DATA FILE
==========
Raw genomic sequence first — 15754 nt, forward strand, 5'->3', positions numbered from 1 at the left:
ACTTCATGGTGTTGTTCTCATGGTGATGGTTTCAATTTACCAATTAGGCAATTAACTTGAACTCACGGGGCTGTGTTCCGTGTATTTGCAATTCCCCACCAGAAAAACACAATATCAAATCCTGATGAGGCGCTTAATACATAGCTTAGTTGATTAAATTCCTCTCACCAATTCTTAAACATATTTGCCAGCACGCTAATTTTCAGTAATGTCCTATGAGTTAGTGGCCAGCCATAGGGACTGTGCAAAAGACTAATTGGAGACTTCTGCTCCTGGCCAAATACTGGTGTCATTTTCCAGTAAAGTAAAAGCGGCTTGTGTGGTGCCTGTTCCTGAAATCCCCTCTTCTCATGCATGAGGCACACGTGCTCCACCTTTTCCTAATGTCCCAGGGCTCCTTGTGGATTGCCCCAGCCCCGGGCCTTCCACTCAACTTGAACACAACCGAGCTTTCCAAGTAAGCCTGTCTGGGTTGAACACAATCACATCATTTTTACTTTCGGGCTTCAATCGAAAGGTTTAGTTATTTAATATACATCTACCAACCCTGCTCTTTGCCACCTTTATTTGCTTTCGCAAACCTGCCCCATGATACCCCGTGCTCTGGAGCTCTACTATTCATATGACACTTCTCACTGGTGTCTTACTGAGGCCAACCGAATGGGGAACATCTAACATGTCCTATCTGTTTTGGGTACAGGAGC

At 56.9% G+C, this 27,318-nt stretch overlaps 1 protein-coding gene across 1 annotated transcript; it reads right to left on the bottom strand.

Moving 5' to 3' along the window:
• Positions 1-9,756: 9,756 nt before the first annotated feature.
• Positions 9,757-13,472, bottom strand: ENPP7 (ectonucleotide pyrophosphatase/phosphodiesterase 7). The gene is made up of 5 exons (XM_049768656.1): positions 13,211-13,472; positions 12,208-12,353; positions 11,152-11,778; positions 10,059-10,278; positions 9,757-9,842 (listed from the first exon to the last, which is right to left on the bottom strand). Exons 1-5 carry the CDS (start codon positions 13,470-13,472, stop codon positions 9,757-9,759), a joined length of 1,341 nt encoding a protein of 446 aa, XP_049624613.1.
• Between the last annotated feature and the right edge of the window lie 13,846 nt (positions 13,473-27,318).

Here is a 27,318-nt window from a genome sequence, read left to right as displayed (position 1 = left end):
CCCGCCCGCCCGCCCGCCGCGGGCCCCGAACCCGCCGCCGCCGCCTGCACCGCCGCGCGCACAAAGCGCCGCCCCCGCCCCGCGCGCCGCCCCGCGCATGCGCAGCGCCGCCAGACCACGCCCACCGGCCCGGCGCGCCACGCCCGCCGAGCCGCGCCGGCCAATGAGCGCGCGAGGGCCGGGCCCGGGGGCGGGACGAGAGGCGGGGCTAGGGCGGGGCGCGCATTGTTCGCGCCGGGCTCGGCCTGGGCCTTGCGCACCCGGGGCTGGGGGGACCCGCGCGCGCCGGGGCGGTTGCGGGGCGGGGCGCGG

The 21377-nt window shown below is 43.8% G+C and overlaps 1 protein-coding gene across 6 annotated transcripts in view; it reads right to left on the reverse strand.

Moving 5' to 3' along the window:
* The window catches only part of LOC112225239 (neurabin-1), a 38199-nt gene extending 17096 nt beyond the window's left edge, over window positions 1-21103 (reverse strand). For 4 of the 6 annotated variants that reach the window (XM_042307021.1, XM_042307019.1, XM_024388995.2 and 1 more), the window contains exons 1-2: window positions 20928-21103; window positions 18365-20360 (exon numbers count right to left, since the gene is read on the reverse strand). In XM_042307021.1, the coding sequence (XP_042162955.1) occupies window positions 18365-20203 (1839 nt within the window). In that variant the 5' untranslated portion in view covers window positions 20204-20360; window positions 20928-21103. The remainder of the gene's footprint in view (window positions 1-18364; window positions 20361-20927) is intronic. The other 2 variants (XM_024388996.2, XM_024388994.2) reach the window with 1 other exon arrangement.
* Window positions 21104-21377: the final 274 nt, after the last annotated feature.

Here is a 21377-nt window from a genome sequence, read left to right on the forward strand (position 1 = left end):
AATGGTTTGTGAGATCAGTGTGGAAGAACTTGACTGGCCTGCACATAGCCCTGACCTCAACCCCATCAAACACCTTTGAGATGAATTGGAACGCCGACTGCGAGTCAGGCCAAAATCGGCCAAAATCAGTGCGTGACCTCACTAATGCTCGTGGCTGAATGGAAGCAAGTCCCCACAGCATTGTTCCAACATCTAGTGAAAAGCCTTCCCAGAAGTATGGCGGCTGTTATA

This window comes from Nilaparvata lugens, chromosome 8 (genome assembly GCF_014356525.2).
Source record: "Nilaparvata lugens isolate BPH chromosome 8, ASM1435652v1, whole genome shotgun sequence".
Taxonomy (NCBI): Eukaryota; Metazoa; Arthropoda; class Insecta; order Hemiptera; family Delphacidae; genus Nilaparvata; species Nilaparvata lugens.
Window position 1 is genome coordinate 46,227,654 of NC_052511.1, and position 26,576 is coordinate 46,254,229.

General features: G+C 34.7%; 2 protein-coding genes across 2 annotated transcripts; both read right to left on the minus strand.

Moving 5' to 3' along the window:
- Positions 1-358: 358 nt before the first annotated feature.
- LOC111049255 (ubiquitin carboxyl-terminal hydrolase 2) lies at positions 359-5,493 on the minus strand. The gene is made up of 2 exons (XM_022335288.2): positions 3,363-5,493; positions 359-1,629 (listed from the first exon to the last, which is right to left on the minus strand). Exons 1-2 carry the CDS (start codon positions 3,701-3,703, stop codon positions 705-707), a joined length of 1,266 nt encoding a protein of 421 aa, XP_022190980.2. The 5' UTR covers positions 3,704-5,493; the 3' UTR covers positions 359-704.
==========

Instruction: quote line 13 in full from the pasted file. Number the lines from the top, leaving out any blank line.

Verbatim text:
* Window positions 21104-21377: the final 274 nt, after the last annotated feature.